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Holy Crap!

post #1 of 11
Thread Starter 
Anybody ever get pre-release from chatter?: This is an experience heretofore unknown to me but I just got back from Kirkwood and it was an icy mess. As i was banging my way down an ice cube slope at the top of chair 11 (? I think. whichever one it was it's the steepest on the mountain.) I had pretty much given up on trying to carve this shit and was just pushing the edges in on quick turns as hard as I could. At one point I caught a REAL big chatter from the edges slipping and my downhill ski RELEASED.: As i've said in other postings I keep my DIN around 9 or 10 and today was no exception. I know this isn't an extreme retention level but DAMN! Anybody else have similar experiences and possible remedies (and before you bother trying to tell me I should have just been carving, trust me, you would NOT have been carving this turd of a slope. This is possibly the worst snow I've ever skied outside of the east coast.)
post #2 of 11
See this article at Vermont Ski Safety. This is actually very common, and is actually a high probability event. Releasing as a result of ski counterflex was a key reason behind the design of forward pressure tracks that allowed the bindings to move on the skis (called the "FLEX effect" in the article). There are a number of others. Please check it out...
post #3 of 11
Similar kinda "pop out" happened to me earlier this year when my ball cap blew off and a really hard edge jam quick stop coincided with a snowcat track groove in the ice. Doesn't sound exactly like your out but they are supposed to release when the torque on the foot/leg exceeds a certain spec.
post #4 of 11
post #5 of 11
Certain bindings have different levels of elastic retention, with Look/Rossignol tending to be the highest, Salomon somewhere in the middle, and Marker tending to be the lowest. This is why most freeskiers hate Markers...
post #6 of 11
It is my understanding that chatter is the ratteling of a ski against firm snow when carving or going straight. Bindings shouldn't prerelease during this kind of chatter. Tahoe off piste is real icy right now and I am not surprised to hear of pre-releasing while jamming your skis sideways against this kind of icy uneven surface. I would not increase the din based on this experience.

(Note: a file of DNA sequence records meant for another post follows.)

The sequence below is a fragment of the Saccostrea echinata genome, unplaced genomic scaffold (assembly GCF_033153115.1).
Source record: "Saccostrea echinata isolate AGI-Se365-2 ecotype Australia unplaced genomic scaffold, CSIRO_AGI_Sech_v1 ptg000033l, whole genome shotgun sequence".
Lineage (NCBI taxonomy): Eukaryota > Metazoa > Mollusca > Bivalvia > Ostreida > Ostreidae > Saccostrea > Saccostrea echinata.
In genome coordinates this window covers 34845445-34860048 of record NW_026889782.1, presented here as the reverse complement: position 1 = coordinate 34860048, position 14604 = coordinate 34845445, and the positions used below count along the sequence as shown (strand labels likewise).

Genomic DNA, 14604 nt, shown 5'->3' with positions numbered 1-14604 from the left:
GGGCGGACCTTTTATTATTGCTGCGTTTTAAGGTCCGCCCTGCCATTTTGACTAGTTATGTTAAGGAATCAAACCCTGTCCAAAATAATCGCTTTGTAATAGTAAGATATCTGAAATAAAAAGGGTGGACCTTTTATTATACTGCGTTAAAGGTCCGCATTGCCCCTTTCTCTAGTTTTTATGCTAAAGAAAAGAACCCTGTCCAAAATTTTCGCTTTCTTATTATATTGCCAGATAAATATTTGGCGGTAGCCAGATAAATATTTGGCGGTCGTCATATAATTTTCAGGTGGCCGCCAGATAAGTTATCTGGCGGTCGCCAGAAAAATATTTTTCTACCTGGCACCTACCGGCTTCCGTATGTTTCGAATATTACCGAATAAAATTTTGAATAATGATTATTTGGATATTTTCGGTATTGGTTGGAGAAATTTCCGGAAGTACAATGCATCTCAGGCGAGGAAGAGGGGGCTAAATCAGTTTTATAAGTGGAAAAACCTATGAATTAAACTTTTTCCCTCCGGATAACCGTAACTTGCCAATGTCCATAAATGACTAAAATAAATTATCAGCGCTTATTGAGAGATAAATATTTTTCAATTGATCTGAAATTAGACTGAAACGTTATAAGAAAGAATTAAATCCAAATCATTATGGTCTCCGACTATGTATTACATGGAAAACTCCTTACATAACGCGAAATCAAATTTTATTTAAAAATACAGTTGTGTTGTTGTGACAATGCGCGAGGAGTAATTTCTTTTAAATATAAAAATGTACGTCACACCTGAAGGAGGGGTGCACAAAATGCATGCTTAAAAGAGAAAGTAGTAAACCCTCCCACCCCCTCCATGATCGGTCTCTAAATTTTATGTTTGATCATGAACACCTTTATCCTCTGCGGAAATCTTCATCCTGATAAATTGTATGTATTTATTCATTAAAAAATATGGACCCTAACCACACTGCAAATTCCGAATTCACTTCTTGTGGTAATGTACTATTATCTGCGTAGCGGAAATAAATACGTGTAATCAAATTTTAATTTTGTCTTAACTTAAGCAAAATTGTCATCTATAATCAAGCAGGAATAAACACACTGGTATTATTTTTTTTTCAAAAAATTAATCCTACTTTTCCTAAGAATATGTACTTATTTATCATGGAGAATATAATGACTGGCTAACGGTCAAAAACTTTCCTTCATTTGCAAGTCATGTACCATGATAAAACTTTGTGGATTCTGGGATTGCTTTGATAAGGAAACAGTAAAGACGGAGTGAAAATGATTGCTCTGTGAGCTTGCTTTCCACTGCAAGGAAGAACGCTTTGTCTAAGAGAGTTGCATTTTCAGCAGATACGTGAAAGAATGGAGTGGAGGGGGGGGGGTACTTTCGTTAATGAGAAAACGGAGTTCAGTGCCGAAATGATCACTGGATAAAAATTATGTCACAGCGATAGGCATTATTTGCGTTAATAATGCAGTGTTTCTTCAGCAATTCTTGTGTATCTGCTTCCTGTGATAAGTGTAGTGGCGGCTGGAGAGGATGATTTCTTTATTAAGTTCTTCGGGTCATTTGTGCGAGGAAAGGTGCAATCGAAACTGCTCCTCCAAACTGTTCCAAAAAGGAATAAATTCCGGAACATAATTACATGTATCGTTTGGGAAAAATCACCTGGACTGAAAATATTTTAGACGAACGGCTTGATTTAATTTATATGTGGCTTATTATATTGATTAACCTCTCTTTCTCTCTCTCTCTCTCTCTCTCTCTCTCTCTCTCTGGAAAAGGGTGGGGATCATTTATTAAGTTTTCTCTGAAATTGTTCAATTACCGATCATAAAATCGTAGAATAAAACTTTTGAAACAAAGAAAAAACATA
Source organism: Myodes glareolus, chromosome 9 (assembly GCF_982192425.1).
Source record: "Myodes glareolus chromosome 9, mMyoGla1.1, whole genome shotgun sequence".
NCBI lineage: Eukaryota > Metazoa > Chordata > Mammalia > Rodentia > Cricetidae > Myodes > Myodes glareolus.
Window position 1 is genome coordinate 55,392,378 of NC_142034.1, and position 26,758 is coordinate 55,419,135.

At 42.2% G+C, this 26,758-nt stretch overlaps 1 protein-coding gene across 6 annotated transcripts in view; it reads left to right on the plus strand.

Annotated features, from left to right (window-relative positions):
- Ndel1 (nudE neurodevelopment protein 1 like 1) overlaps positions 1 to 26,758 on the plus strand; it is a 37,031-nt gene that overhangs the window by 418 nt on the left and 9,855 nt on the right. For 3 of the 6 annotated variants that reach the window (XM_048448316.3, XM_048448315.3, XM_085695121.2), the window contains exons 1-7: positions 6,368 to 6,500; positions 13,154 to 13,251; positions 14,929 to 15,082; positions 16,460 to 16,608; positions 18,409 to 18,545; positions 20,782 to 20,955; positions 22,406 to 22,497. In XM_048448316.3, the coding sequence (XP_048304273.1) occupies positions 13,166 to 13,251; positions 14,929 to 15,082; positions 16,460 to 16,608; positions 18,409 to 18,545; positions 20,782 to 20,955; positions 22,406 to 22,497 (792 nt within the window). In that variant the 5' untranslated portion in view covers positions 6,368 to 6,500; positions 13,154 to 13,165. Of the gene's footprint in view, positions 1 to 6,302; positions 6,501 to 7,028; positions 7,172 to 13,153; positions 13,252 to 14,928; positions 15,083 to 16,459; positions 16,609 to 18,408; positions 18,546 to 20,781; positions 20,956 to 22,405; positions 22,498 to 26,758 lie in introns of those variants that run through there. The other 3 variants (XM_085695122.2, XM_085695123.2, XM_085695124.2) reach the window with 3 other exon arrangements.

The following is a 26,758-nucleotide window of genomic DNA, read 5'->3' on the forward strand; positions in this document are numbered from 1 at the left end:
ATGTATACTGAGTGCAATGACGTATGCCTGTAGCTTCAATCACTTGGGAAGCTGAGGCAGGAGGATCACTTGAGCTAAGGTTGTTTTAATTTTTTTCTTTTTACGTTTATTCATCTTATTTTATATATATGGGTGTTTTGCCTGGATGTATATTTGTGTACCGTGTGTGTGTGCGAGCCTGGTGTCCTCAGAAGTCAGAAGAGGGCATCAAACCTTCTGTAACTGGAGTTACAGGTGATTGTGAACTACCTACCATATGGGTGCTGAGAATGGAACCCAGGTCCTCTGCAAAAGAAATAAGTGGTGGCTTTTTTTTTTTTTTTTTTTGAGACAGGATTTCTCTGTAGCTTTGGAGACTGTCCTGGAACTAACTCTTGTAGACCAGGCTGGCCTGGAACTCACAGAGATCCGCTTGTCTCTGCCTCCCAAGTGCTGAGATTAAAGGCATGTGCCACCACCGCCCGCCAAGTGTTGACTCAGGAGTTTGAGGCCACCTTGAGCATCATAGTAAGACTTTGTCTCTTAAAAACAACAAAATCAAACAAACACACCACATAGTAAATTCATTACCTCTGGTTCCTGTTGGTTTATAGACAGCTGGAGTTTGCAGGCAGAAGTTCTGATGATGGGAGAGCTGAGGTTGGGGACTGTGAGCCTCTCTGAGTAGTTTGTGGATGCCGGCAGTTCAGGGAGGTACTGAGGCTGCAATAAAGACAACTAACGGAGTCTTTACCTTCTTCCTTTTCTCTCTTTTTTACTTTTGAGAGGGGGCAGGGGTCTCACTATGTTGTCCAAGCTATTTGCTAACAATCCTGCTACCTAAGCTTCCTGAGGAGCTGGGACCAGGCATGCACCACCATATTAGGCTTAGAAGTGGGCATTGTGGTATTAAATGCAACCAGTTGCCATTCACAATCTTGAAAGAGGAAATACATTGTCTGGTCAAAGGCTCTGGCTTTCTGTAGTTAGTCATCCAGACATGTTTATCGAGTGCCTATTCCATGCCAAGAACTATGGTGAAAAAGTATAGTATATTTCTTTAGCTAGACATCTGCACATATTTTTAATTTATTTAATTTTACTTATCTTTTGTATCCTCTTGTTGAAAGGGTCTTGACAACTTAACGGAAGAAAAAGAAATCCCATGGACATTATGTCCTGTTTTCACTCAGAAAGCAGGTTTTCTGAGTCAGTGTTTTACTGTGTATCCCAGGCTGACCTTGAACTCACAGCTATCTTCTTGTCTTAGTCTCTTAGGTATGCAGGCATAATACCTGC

When the snow sucks this bad off piste I am perfectly happy to carve up the groomers except for where the sun has softened the snow enough for a softer ride.

post #7 of 11
My first thought was "counterflex" ant the article ssh quotes.
I experineced it last season is a GS race.
Tyrolia tries (or alt least claims so) to reduce the danger of "counterflex release" with the Free Flex Plus function.
Softer flex of today┬┤s skis contributes to the phenomenon.
post #8 of 11
Most people around here refer to that as "shocking" the boot out. I wouldn't refer to it as chatter but more counterflex like the guys above are saying. My ski was pointing down the falline when it released so it wasn't like I hit a ridge sideways.

I did it on Tuesday and paid the price. I broke my fibula head and bruised the rest of my body.

I was left with my right ski going pretty fast down a slightly rutted run so there wasn't much I could do.

I didn't blame the binding at all. I blamed the driver.
post #9 of 11

When chatter starts, It's time for a new turn

post #10 of 11
Thread Starter 
you guys got a point about popping into a new trun when the chatter starts. that's what I was forced to do for the rest of the day. Intersting input about markers having a crappy retention ability in these situations. Insofar as I've never dealt with shuddering like that before I have no other binging to compare it to (one thing I forgot to mention is that these are the "piston" models. not sure how much of a difference that really makes but figured I'd mention since they're supposed to smooth out this sort of thing...yeah right.) And scalce you're right...the driver was ultimatley at fault and it may be that the only real way to avoid this in the future is to just make more turns with less dig on each one...but turning is for sissies. HA!
post #11 of 11
nochaser3006, there are some circumstances that just can't be overcome by modern bindings. (Now, a Burt, on the other hand...! )

But, that said, you want to keep an eye on the possibility. You don't want to end up like Scalce due to a combination of the conditions and the way your skis respond to them...
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